By Chineme Okafor in Abuja
About 25 licences that were given to private operators between 2002 and 2014 to build refinery complexes in Nigeria will be reviewed again and those that have remained inactive will be revoked, the Minister of State for Petroleum Resources, Dr. Ibe Kachikwu, has said.
Kachikwu said last week when he hosted a group of online news outlets in Abuja that as part of its ongoing efforts to sanitise Nigeria’s downstream petroleum sector, the government was going on to review the status of the refinery licences.
He noted that those who had crossed certain acceptable operational thresholds would be allowed to go on with their works while those who haven’t would be cancelled.
“The next stage of this is that we are going to look at all the licences that have been given out; some of them were given a window within which to build their refineries and we are going to revoke the ones that were not used,” said Kachikwu in response to a question on the status of the licenses.
He further explained: “The reason they did not use the licences is that unless the price is right on the outer point, your economics cannot balance. So, no refinery investment in the world comes to a country where there is no liberalisation and it is not just Nigeria because if you don’t liberalise, nobody is going to invest in your refineries.
“So, that is why they did not, a lot of them thought it was nice to have licences but as soon as you move into the capital market and you do your analysis, you realise this.”
The minister noted that government would henceforth require investors in refinery to show some levels of commitment to their plans as they submit their requests, adding that refining licences would no longer be issued discretionarily.
“The more the government gets out of some of this private sector businesses, the less you have discretionary allocations of this or that to people.
“We have advertised for three already; the co-located ones, but this time we are going to be very rigorous in giving out licenses.
“You are going to show us the kind of financial model already in place and guarantees that you have the funding to do it, but we will also be helping them by doing what we can, by making sure that they get products at the right prices,” Kachikwu stated.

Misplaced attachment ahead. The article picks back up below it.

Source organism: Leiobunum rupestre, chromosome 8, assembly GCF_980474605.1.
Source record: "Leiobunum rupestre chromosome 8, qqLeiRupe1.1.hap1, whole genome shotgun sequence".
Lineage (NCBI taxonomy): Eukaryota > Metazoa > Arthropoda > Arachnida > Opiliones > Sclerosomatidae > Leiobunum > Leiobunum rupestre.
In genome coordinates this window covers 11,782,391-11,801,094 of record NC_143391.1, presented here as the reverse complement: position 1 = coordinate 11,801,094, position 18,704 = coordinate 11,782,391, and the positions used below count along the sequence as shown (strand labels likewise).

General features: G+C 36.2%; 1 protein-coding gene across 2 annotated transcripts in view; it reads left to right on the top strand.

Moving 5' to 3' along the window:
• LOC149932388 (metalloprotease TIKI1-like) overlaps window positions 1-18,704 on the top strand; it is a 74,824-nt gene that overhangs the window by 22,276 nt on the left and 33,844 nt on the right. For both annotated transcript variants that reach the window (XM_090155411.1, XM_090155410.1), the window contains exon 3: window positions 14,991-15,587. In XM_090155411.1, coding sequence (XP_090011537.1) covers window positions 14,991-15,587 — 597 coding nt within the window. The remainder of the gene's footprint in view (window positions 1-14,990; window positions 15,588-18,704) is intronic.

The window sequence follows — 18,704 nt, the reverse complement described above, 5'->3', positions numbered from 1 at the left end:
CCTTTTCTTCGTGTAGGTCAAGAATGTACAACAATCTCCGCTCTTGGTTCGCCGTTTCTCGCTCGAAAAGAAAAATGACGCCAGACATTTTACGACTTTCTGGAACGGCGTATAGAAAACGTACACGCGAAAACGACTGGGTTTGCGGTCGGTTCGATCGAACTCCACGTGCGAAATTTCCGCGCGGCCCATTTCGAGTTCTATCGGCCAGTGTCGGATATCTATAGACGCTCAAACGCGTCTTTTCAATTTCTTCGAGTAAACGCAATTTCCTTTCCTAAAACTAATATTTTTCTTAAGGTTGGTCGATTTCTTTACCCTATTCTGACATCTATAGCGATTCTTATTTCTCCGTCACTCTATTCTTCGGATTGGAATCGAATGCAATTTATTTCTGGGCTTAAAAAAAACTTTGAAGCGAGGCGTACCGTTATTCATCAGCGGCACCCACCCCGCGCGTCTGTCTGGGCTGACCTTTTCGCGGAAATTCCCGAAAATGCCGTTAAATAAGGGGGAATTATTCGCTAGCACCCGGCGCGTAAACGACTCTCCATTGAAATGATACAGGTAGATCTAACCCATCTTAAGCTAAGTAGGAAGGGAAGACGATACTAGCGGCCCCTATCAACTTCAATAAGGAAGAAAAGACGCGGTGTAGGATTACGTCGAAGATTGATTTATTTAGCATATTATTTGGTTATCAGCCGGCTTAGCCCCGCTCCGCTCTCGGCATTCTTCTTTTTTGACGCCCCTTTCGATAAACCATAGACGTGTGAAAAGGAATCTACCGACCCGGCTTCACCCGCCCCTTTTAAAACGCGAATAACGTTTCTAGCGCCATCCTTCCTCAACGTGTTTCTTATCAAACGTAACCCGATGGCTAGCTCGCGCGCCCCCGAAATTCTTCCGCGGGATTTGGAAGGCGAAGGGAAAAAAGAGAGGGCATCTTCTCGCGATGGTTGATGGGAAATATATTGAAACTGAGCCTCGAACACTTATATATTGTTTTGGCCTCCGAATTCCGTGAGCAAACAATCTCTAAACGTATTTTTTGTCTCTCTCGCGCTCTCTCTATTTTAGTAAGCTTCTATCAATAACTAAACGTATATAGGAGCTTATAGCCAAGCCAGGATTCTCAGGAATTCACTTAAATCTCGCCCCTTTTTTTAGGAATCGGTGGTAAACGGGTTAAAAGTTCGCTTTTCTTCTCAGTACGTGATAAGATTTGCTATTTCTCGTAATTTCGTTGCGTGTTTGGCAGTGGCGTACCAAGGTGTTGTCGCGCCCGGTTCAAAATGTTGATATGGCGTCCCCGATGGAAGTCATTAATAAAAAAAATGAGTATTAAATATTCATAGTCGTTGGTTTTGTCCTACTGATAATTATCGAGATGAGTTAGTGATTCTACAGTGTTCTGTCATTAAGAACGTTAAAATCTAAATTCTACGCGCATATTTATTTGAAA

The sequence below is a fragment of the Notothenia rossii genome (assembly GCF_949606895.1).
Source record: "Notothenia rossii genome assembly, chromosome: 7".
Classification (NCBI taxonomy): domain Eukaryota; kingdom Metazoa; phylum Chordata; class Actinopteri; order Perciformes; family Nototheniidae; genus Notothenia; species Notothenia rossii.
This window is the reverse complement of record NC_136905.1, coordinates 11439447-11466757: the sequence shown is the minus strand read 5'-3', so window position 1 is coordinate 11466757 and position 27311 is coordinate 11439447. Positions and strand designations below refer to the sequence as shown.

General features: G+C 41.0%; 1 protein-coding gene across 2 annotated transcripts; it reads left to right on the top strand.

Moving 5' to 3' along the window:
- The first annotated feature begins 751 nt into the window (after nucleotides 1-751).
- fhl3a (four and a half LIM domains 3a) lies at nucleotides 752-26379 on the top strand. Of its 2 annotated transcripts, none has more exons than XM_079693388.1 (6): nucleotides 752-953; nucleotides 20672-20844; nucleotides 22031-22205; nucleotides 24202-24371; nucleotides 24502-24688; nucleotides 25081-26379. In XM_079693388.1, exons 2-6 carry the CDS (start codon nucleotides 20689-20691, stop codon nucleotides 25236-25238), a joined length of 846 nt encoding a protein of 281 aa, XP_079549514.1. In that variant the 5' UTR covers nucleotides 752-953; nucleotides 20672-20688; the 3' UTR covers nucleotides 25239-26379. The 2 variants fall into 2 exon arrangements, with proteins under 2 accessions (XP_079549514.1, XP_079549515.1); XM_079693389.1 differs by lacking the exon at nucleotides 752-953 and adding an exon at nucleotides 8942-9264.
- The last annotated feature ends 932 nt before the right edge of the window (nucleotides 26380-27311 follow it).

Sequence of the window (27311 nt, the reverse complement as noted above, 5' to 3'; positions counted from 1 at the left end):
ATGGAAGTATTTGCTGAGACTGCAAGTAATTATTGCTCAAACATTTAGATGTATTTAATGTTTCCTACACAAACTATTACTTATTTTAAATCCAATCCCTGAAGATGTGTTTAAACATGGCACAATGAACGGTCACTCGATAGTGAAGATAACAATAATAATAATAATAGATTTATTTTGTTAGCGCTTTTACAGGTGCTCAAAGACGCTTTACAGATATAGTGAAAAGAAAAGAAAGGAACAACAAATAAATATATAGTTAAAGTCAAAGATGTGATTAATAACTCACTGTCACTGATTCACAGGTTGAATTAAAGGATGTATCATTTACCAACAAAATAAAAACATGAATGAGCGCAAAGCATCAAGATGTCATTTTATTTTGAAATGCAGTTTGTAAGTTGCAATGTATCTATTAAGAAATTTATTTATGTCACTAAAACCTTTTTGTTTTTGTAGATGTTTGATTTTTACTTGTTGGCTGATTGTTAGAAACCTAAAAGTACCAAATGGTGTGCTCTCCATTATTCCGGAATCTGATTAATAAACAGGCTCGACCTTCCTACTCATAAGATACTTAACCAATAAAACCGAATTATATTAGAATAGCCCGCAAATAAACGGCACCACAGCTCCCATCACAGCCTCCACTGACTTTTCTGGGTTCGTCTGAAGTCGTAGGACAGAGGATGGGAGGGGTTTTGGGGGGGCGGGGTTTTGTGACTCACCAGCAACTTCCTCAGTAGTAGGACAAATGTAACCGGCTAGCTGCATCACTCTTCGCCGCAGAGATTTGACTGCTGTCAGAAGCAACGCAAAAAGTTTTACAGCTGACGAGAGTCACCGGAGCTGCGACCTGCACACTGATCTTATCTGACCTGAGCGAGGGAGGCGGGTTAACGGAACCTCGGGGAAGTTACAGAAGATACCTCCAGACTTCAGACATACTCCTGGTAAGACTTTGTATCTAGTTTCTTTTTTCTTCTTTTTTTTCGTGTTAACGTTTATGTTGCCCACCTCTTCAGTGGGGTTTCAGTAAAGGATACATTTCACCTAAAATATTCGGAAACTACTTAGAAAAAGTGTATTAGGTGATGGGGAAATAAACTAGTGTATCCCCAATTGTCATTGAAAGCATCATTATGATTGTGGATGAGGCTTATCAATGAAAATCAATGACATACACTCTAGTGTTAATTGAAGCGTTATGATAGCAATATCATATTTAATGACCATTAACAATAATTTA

In March, the Department of Petroleum Resources (DPR) which is saddled with the task of issuing refining licences stated that there are 25 private refinery licences issued by it, out of which 21 are in the ‘Licence to Establish’ (LTE) category, while four are in the ‘Approval to Construct’ (ATC) category.
DPR also noted that three of these are billed to construct conventional stick-build plants and 22 will construct modular units with a combined refining capacity of 1,429,000 barrels per day (bpd).
Meanwhile, the Independent Petroleum Marketers Association (IPMAN) has reiterated its support for the decision by government to liberalise the downstream petroleum sector, saying its regulation of who to import and distribute fuel in the country was a failure.
IPMAN’s President, Chinedu Okoronkwo, told journalists during a press briefing that members of the association have taken up government’s challenge to oil marketers to import and sell products and would soon flood the market with petrol.
Okonkwo said the recent scarcity of petrol in the country was as a result of the regulated regime where only those approved by government could import and sell petrol.
He said in recent times NNPC was the sole importer of petrol and that the situation became a serious burden on it.
“A regulated business regime anywhere in the world does not thrive. Business is for private sector, they have the investment and zeal to bring competition and operate successfully,” Okonkwo added.
He also condemned the recent strike embarked upon by the Nigeria Labour Congress (NLC), saying strikes by the labour movement have always ended up without any tangible results.
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